Recently in Toronto a rental van was deliberately driven into a crowd of people, killing 10 and injuring 14. Police arrested and charged 25-year-old Alek Minassian in connection with the attack. Though this attack was later found to be caused by the driver’s psychiatric disorder. Deliberate vehicle-ramming incidents have also sometimes been favorite tactic for terrorists. Before this Quebec. Jerusalem. Nice. Berlin. Columbus. Stockholm and London and London have been earlier targets.
A vehicle-ramming attack is a form of attack in which a perpetrator deliberately rams a motor vehicle into a building, crowd of people, or another vehicle. The earliest known use of a vehicle-ramming attack took place in 1973 in Prague, former Czechoslovakia, when Olga Hepnarová killed 8 people. According to Stratfor Global Intelligence analysts, this attack represented a new militant tactic which is less lethal but could prove more difficult to prevent than suicide bombings.
Deliberate vehicle-ramming into crowd of people is a tactic used by terrorists, becoming a major terrorist tactic in the 2010s because it requires little skill to perpetrate and has the potential to cause significant casualties. Following the attack in Nice that killed 86 people in July 2016, the Islamic State published a guide for would-be attackers, noting that vehicles are “extremely easy to acquire” and unlikely to arouse the suspicions of citizens or authorities. Indeed, as a recent Transportation Security Administration report warns: “No community, large or small, rural or urban, is immune to attacks of this kind.”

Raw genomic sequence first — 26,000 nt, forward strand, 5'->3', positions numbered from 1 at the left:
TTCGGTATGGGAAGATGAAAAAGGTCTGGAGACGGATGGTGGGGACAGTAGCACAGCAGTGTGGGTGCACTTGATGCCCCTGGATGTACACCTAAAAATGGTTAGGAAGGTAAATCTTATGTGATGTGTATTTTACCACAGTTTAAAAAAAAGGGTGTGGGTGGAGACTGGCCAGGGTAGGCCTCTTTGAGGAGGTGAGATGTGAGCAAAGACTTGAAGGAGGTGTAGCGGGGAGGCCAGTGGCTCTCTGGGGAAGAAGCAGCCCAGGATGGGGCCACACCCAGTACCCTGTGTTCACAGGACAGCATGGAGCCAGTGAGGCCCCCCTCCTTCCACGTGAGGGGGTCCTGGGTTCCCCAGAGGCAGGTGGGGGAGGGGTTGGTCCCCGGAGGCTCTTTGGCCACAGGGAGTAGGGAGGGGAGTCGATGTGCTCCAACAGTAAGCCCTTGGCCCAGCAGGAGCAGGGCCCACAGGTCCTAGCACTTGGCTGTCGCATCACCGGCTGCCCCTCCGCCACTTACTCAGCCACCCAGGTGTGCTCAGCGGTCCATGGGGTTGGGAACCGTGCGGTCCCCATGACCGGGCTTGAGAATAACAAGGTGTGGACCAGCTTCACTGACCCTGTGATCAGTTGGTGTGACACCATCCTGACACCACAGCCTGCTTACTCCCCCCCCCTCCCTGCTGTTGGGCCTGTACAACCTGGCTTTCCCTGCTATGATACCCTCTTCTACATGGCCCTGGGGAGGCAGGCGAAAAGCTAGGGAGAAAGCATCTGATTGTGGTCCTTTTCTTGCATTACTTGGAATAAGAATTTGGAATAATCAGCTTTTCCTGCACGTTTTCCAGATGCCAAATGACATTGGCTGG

Deliberate vehicle-ramming has also been carried out in the course of other types of crimes, including road rage incidents. From 2014 through 2017, terrorists carried out 21 known vehicle ramming attacks worldwide, resulting in over 220 fatalities and 800 injuries, including cities such as London, Stockholm, Berlin, Jerusalem, and Barcelona.
Vehicles have also been used by attackers to breach buildings with locked gates, before detonating explosives, as in the Saint-Quentin-Fallavier attack.
Four Point Framework
COLIN P. CLARKE AND LOUIS KLAREVAS have offered four-point framework for understanding vehicular terrorism and safeguarding against it.
Density: How tightly packed are potential victims? Think open-air markets, parades, concerts, or protest marches. The more people there are in close proximity to each other, the more enticing the target for terrorists.
Confinement: How hemmed in are potential victims? It’s not enough to strike a large, jam-packed group. Violent extremists also want groups that are trapped, with nowhere to escape once an attack commences.
Access: How approachable is the target population? Crowds inside a stadium are dense and confined, but likely protected from being run over by a truck. Terrorists require unobstructed vehicle ingression—a direct path to the people.
Mass: How big is the vehicle? If there is one lesson we can learn from recent attacks, it’s that the larger and heavier the means of ramming, the greater the fatality toll. Put simply: Trucks and buses are deadlier than vans and cars.
How technology could help prevent Ramming attacks
In Berlin last year a truck was driven by terrorists through a local Christmas market attack in Berlin, resulting in significant casualties, but they could have been worse: the assailant’s truck reportedly stopped early on during the attack. The truck had been fitted with an automatic emergency braking system, something that is covered under a regulation that is now mandated for heavier trucks in the EU.
EU Regulation No. 347/2012 specifies the technical requirements and test procedures for advanced emergency braking systems (AEBS) that detect the possibility of a collision with a preceding vehicle, warn the driver by a combination of optical, acoustic or haptic signals and, if the driver takes no action, automatically apply the vehicle’s brakes. In this instance the application meant that the trajectory of the truck was stopped earlier than intended, thus potentially saving many lives. Similar regulations have been proposed in the U.S.